We're 18 months into a 27-month engagement. Oracle ERP is part of our new merchandise system and represents the largest chunk. We've also implemented several pieces from SAS, including demand forecasting, merchandise financial planning, size optimization and size pack. These tools work with a proprietary assortment planning tool we developed about three years ago.

We've also implemented DOM [Distributed Order Management] from Manhattan Associates in our DC, and we're about to start the pilot process for the implementation of a workforce management system from Reflexis.

Apparel: You were quoted in a Wall Street Journal article recently as saying that Belk has definitely benefitted from the troubles at J.C. Penney. What is your strategy when it comes to holding on to these shoppers so that, even if J.C. Penney rights its course, they'll not abandon your store?

Belk: The strategy is just building our brand, and the things that shape Belk, such as our assortment. The No. 1 reason a person shops at our store is because they want to buy something from us. Assortment is crucial, as are our service levels — you can think about that as southern hospitality. If we can get a customer to shop with us once, whether they come from Penney or any other retailer, we all work hard to retain them and create loyal customers.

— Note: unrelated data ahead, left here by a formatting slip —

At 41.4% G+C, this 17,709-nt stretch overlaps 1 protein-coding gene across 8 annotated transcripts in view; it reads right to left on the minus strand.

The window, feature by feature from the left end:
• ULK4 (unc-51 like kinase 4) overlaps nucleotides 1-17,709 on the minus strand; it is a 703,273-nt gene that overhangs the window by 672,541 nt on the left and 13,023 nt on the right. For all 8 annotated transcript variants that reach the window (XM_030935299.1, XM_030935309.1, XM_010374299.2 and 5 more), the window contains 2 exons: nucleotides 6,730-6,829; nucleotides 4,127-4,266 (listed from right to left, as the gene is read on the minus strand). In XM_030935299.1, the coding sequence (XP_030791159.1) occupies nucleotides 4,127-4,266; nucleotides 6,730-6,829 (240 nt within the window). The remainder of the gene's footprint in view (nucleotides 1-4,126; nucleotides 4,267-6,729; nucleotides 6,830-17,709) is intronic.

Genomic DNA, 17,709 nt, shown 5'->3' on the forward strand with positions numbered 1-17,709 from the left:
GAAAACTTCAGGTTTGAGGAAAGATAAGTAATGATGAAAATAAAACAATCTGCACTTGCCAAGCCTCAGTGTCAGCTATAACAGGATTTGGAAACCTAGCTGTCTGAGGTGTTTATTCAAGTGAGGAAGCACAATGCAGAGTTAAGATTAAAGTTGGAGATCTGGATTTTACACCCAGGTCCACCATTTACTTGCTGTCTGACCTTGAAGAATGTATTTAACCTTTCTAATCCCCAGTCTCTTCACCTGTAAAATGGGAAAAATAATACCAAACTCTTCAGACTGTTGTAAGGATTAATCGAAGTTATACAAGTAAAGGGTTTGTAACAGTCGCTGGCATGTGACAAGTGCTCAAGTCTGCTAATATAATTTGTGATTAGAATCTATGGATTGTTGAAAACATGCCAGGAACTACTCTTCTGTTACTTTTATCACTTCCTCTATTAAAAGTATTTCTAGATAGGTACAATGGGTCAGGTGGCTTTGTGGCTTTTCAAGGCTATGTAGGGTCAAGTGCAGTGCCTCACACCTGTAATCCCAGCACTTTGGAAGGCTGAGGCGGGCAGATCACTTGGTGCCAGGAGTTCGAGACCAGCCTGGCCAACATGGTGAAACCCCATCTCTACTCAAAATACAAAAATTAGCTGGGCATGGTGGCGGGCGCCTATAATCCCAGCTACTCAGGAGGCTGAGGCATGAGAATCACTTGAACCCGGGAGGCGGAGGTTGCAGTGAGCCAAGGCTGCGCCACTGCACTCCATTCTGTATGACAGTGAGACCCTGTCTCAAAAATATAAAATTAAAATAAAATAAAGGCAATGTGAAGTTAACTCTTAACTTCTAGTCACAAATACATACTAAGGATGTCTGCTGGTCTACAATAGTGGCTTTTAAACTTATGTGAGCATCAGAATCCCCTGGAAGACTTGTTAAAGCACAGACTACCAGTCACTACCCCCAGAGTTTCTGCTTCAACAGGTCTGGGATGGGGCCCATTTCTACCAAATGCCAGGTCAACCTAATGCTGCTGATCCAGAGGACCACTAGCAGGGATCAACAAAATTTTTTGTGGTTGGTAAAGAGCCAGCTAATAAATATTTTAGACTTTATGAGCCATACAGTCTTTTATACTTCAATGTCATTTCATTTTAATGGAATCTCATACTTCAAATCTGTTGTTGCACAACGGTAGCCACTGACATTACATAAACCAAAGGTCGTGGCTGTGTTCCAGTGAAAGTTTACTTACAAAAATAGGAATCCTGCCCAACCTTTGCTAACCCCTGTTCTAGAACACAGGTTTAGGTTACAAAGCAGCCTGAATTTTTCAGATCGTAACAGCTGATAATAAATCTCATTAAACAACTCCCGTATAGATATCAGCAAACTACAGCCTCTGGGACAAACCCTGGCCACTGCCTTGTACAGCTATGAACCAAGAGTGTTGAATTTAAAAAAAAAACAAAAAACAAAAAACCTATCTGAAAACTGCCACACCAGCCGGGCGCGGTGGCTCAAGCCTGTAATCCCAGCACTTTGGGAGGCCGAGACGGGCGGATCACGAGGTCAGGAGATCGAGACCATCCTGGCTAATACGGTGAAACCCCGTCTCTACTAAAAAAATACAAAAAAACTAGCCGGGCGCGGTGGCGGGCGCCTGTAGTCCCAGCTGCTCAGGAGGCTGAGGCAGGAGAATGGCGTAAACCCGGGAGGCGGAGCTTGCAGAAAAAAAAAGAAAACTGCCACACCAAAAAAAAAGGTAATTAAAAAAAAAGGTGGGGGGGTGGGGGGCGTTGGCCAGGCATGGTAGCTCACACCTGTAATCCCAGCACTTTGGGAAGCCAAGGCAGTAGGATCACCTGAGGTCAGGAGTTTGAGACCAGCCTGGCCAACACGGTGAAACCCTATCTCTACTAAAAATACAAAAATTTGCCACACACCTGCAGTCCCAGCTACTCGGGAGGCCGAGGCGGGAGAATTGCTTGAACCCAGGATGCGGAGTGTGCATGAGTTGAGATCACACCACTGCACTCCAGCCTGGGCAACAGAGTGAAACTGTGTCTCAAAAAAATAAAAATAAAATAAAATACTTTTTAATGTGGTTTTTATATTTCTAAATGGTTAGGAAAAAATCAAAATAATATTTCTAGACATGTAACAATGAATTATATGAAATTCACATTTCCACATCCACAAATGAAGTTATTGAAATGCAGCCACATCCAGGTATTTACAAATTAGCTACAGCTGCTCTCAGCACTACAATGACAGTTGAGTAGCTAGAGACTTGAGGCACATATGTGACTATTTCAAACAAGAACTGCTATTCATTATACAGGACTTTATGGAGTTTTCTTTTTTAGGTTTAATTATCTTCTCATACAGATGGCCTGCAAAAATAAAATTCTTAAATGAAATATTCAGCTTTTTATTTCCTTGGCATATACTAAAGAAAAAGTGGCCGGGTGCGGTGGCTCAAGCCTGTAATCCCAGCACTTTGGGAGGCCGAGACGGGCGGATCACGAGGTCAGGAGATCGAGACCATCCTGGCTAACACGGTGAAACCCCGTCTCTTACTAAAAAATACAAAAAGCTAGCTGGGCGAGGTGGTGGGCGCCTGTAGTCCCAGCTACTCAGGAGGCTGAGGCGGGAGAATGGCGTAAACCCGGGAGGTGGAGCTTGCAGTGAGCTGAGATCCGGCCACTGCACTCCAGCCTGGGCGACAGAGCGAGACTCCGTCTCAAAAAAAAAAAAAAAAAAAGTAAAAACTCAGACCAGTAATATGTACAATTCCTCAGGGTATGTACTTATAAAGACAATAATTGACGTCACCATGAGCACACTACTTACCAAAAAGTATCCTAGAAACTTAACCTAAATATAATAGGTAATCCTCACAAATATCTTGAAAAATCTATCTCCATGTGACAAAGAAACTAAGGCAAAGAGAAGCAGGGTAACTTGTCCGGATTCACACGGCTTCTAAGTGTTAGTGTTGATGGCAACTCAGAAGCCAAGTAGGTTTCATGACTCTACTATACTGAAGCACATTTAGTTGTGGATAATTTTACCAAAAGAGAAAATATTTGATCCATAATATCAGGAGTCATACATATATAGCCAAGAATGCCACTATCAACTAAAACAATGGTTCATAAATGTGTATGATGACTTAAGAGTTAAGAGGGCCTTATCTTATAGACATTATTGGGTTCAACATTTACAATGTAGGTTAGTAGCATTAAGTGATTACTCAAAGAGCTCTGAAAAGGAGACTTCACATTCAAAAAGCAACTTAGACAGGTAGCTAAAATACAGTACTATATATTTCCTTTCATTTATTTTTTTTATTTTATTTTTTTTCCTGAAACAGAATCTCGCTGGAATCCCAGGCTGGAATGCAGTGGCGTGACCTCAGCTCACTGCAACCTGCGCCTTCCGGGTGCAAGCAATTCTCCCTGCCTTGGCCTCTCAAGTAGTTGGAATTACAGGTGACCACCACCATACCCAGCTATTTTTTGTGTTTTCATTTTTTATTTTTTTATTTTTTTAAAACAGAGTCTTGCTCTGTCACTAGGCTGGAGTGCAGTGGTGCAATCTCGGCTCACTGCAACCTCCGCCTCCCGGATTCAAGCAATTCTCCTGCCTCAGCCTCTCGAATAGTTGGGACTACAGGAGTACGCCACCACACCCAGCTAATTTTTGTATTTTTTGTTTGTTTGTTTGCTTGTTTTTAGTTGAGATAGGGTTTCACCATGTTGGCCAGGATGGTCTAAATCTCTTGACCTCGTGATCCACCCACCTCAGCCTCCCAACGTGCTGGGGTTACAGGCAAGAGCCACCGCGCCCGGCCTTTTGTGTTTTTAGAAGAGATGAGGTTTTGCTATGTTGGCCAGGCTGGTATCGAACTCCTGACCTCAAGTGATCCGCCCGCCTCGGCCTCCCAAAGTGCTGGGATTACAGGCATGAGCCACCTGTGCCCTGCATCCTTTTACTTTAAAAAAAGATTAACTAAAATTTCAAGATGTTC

Apparel: What sort of events or new launches should we expect this year to commemorate the 125th anniversary of Belk?

Bufano: We are launching MADE by Cam Newton and Cynthia by Cynthia Rowley, and we're launching more than 125 exclusive designs from current vendors including Ralph Lauren, Michael Kors, Vince Camuto and Jessica Simpson that have been designed exclusively for our 125-year anniversary. We'll also be delivering the merchandise this month from the 15 winners of our 2012 Southern Design Showcase. This year we will hold the second edition of that competition, with winners to be announced in June.

Jordan K. Speer is editor in chief of Apparel. She can be reached at [email protected].